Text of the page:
It’s not every day that the front page of The New York Times has two articles that highlight the importance of limited government, but today’s edition does exactly that. The first article describes how the Citizens United Supreme Court decision to allow corporations and unions to spend unlimited amounts on political causes has actually benefited free-speech and the political process.
Under the old political rules, Mitt Romney arrived in South Carolina this week the prohibitive Republican front-runner: flush with cash, awash in endorsements from a party establishment starting to coalesce behind him and buoyed by victories in Iowa and New Hampshire.
But as Mr. Romney is quickly learning, those rules no longer apply. Mr. Romney’s carefully tended network of Republican donors has been rendered functionally less important by “super PACs,” through which a handful of wealthy individuals are financing a multimillion-dollar advertising barrage to assail his record and prop up his opponents….
As a result, Mr. Romney’s remaining opponents have little incentive to drop out, knowing that their support from super PACs and Internet contributions from grass-roots supporters can keep them in the race long after they would have remained viable in earlier eras…
In other words, Republicans are actually getting more time to make a decision, more information about the candidates, and more debate about the issues as a result of the Citizens United decision. As John Samples shows in his book The Fallacy of Campaign Finance Reform, the motto “more money = more speech” does, in reality, hold true.
The second NYT article documented the ludicrous goings on at the Federal Reserve prior the housing market collapse in 2007 and 2008. If ever there was an argument against central planning, the wisdom of bureaucrats, or a case for greater transparency, this is it:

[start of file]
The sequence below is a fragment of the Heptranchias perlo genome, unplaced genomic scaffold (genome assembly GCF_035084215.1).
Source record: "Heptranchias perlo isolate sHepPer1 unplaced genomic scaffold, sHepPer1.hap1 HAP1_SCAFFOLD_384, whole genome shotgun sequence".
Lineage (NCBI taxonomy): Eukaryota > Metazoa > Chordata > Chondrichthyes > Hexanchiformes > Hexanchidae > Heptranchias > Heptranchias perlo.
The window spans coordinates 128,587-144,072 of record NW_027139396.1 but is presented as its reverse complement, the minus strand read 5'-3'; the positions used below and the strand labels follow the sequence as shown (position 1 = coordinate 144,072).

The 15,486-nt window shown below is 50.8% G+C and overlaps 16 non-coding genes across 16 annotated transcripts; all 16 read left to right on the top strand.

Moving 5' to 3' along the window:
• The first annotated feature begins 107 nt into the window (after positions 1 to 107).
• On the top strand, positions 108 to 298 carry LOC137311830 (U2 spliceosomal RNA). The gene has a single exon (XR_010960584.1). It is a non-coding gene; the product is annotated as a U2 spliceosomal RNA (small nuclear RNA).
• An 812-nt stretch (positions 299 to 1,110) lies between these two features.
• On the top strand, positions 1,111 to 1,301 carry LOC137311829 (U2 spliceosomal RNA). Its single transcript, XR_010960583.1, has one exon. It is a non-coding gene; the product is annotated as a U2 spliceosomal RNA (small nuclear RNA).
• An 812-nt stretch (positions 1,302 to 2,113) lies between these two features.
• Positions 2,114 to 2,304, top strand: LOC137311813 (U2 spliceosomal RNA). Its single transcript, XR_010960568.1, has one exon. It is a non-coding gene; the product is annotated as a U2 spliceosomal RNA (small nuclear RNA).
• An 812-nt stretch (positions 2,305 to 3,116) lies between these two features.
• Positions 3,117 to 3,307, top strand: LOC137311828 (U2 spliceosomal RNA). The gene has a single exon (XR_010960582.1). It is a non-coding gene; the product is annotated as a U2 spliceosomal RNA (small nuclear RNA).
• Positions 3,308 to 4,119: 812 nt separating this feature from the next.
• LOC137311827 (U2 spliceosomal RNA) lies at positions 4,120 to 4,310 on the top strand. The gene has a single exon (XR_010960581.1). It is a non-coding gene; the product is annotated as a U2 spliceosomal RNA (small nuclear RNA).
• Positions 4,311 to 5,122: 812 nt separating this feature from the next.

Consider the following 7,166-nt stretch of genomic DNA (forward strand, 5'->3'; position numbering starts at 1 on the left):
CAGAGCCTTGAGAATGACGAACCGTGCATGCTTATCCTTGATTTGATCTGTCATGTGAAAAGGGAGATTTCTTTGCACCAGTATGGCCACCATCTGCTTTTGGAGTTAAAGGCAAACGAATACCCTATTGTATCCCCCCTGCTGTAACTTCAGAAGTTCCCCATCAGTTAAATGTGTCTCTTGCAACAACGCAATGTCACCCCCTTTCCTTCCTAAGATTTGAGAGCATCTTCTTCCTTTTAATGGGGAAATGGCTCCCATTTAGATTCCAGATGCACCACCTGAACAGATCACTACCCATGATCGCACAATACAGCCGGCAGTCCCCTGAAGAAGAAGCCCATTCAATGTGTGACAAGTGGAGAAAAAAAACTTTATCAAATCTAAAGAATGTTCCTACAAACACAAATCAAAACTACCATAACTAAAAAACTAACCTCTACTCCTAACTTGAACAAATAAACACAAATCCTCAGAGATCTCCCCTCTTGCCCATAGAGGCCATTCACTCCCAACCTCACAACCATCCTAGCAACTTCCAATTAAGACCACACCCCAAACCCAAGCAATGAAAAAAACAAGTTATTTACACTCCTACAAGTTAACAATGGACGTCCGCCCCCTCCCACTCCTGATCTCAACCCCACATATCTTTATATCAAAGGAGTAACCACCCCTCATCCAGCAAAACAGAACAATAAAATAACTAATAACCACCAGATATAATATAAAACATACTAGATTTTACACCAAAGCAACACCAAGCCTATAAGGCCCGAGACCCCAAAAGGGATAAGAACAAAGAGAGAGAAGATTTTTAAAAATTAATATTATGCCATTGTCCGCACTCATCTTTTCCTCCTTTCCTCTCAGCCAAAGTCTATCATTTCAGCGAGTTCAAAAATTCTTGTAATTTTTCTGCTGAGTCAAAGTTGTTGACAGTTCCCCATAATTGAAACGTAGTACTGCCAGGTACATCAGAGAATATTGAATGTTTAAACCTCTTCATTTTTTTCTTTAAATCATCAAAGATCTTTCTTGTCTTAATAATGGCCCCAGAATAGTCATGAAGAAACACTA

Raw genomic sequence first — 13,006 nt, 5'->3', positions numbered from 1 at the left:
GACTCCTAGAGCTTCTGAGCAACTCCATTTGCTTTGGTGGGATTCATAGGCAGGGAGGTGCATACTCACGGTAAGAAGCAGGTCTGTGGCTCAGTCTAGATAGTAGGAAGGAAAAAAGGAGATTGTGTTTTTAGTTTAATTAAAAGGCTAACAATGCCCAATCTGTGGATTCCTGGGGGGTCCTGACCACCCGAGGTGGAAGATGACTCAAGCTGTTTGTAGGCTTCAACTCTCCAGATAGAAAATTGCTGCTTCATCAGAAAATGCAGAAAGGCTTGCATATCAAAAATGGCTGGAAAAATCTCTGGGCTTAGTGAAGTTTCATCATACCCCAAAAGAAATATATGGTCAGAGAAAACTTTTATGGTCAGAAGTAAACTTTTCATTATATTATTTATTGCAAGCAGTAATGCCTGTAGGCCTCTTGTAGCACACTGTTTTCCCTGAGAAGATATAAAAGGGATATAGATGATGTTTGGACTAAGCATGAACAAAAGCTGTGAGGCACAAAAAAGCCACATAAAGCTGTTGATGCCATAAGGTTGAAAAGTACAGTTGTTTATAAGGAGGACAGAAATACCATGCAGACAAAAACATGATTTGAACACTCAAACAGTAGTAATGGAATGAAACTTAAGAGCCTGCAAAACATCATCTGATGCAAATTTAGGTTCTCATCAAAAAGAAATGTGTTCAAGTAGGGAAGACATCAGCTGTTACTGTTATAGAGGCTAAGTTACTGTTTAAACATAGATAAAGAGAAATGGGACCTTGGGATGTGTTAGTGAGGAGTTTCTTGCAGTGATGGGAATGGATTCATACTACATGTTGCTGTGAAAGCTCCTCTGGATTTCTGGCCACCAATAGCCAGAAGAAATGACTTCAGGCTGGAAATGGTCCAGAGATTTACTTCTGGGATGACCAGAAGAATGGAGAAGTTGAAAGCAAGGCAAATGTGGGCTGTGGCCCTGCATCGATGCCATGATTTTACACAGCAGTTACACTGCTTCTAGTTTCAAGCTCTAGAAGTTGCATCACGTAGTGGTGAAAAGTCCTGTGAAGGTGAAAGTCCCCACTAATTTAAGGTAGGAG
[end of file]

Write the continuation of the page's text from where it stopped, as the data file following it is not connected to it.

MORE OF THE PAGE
As the housing bubble entered its waning hours in 2006, top Federal Reserve officials marveled at the desperate antics of home builders seeking to lure buyers. The officials laughed about the cars that builders were offering as signing bonuses, and about efforts to make empty homes look occupied. They joked about one builder who said that inventory was “rising through the roof.”
But the officials, meeting every six weeks to discuss the health of the nation’s economy, gave little credence to the possibility that the faltering housing market would weigh on the broader economy, according to transcripts that the Fed released Thursday. Instead they continued to tell one another throughout 2006 that the greatest danger was inflation — the possibility that the economy would grow too fast. “We think the fundamentals of the expansion going forward still look good,” Timothy Geithner, then president of the Federal Reserve Bank of New York, told his colleagues when they gathered in Washington in December 2006….
This pathetic display was finally released this week after the Fed suppressed the records for the past five years. These same people who joked about the absurd economy they helped create, who failed to see that it couldn’t last, used the collapse to get even more power than ever before. As Obama’s former-Chief of Staff has said, Let no serious crisis go to waste.